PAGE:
Return to the Fruit & Orchards Forum | Post a Follow-Up

 o
When to thin apples??

Posted by oldryder (4,MN) (My Page) on
Wed, Jun 5, 13 at 18:21

My apples are almost done blooming. Do I need to wait until the apples begin to form or can I thin the remainder of the flowers?

It's been a long wait (5 years) but I'm gong to have a LOT of apples this year barring any calamity.


Follow-Up Postings:

 o
RE: When to thin apples??

When they're the size of small olives.
Keep the largest, most perfect one of each cluster.


 o
RE: When to thin apples??

Sooner is better. As I understand it, you can limit/control biennialism in apples by getting the aplets off immediately, even if that means removing blossoms. Your ultimate goal is to space apples to about one every 9", or thumbtip to pinkytip on a wide opened hand. But many people leave some cushion, as there will be June drop of the unpollinated apples. If you spray with carbaryl (Sevin) it will do a lot of thinning for you, maybe too much. And a certain number of apples will be damaged by bugs and birds and such.


 o
RE: When to thin apples??

I start to thin when the difference between the pollinated and the unpollinated fruit becomes evident, as the stems of the unpollinated apples turn yellow and the fruits drop.


 o
RE: When to thin apples??

I have thinned entire clusters of flowers on varieties that are stubbornly biennial. Generally, if you thin within 3 weeks of petal fall you get most of the benefits. By about 9 days after you should have a good idea about what has set.

I believe weather has a big affect on how well this will happen- if the tree can't store a lot of energy due to cool wet weather during bloom through early post petal fall it may reject much of the crop even if flowers were pollinated.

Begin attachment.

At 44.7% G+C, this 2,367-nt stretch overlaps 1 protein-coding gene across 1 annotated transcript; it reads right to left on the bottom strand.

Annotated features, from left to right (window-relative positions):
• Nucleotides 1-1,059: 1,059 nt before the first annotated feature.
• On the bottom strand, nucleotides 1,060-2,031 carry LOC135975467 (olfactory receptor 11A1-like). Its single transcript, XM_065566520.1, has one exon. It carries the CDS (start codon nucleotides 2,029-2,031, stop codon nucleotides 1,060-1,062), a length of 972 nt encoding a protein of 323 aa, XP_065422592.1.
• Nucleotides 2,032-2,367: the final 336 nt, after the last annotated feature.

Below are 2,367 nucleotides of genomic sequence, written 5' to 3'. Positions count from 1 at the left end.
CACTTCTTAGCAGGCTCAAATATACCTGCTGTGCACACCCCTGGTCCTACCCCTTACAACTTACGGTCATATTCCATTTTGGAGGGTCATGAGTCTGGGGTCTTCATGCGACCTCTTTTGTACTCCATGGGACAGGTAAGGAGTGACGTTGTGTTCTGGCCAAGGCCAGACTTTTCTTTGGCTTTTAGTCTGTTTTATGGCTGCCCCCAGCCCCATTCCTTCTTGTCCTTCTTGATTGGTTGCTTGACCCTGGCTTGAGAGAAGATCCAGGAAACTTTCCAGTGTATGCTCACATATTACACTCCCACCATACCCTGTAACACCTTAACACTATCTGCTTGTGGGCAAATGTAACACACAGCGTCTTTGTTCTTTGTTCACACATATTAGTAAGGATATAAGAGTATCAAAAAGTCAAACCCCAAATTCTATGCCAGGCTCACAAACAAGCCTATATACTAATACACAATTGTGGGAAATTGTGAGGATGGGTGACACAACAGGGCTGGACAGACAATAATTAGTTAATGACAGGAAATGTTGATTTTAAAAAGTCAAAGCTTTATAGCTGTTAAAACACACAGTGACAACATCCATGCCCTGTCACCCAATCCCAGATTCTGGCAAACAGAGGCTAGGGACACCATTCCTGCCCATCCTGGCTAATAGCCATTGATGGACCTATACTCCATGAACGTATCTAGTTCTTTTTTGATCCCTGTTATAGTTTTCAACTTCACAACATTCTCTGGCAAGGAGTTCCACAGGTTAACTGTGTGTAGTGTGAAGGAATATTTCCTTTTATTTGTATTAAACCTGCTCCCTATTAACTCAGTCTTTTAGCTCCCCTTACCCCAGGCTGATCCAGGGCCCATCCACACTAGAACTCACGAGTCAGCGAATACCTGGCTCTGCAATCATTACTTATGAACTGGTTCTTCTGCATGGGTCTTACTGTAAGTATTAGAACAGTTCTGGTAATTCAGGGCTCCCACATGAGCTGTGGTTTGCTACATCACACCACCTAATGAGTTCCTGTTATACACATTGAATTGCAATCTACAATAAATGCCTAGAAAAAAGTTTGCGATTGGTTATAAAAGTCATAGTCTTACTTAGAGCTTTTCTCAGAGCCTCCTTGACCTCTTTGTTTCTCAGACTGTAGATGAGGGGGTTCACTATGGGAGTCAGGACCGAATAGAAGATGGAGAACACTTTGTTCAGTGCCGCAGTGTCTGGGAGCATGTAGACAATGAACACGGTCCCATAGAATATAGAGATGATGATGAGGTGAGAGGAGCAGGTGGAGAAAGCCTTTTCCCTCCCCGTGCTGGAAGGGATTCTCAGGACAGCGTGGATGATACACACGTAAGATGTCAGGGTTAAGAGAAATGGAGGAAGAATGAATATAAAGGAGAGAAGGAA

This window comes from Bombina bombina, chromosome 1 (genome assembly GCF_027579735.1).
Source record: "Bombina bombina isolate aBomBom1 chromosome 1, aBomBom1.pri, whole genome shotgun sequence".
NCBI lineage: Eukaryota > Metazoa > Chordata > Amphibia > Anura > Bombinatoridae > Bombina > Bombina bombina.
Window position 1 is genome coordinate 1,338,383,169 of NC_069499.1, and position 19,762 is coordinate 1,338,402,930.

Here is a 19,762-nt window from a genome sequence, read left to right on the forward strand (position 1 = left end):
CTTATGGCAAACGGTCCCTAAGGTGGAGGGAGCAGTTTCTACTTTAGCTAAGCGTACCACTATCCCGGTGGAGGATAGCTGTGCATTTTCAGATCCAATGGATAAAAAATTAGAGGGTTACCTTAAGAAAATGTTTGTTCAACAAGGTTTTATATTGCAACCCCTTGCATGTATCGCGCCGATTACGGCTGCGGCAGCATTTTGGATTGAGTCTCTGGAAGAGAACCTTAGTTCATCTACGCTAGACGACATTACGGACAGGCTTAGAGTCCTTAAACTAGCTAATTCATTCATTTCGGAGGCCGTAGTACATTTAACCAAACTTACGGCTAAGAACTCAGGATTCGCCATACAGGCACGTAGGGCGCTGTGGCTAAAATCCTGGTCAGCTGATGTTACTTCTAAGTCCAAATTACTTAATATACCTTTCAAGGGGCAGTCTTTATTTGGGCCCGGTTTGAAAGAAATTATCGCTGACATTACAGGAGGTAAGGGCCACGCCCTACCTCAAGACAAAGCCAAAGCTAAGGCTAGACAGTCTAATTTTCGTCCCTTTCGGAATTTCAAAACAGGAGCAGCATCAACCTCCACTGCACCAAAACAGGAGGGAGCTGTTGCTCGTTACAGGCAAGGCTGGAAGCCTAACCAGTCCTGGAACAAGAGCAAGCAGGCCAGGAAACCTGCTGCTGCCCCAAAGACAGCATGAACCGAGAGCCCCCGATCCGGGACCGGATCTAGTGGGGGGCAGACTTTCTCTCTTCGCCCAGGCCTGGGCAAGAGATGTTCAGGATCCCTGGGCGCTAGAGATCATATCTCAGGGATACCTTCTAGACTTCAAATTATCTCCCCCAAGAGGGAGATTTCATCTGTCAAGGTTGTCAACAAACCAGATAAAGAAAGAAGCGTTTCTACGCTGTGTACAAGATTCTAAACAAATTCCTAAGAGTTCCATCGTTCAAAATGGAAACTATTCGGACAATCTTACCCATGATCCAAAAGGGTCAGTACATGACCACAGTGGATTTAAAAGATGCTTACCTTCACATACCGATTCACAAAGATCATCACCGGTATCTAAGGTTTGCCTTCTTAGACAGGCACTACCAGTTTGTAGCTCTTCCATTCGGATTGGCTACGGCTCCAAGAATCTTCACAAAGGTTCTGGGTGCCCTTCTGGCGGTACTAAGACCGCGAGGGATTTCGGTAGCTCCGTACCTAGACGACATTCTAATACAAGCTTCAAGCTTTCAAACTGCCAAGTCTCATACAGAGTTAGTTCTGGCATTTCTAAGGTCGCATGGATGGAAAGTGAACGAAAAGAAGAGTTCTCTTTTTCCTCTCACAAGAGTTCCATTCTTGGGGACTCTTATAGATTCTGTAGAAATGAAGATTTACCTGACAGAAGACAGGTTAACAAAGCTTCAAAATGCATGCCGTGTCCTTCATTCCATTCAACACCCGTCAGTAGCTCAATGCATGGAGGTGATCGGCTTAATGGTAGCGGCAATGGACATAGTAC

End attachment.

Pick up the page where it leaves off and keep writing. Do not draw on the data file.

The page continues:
o
RE: When to thin apples??

  • Posted by fruitnut z7b-8a,4500ft SW TX (My Page) on
    Thu, Jun 6, 13 at 10:46

The people using chemical apple thinners have taught me a lot about weather and fruit drop. During those first weeks after bloom there is a large effect of carbohydrate levels in the tree vs fruit number and growth rate. Things increasing photosynthesis and carbohydrates hold more fruit on the tree. If energy levels in the tree fall, fruit falls off more and sooner.

Their thinners are much more effective during warm cloudy weather than during cool weather with sunny conditions. Warm weather increases fruit growth and carbohydrate needs. Clouds reduce carbohydrates and the fruit falls off.

A few days under total shade will knock all the fruit off the tree.


 o
RE: When to thin apples??

Fruitnut, that's good information. I bagged a couple dozen apples on my first-fruiting Fuji, and I can see that some of them dropped off overnite. We've had nothing but constant rain and overcast since the beginning of May.

And, of course, it's June. Since the Fuji was the first apple I thinned and bagged, I'm seeing that the dropped fruits are all as small as they were when I did it, failed to develop.


 o Post a Follow-Up

Please Note: Only registered members are able to post messages to this forum.

    If you are a member, please log in.

    If you aren't yet a member, join now!


Return to the Fruit & Orchards Forum

Information about Posting

  • You must be logged in to post a message. Once you are logged in, a posting window will appear at the bottom of the messages. If you are not a member, please register for an account.
  • Posting is a two-step process. Once you have composed your message, you will be taken to the preview page. You will then have a chance to review your post, make changes and upload photos.
  • After posting your message, you may need to refresh the forum page in order to see it.
  • Before posting copyrighted material, please read about Copyright and Fair Use.
  • We have a strict no-advertising policy!
  • If you would like to practice posting or uploading photos, please visit our Test forum.
  • If you need assistance, please Contact Us and we will be happy to help.


Learn more about in-text links on this page here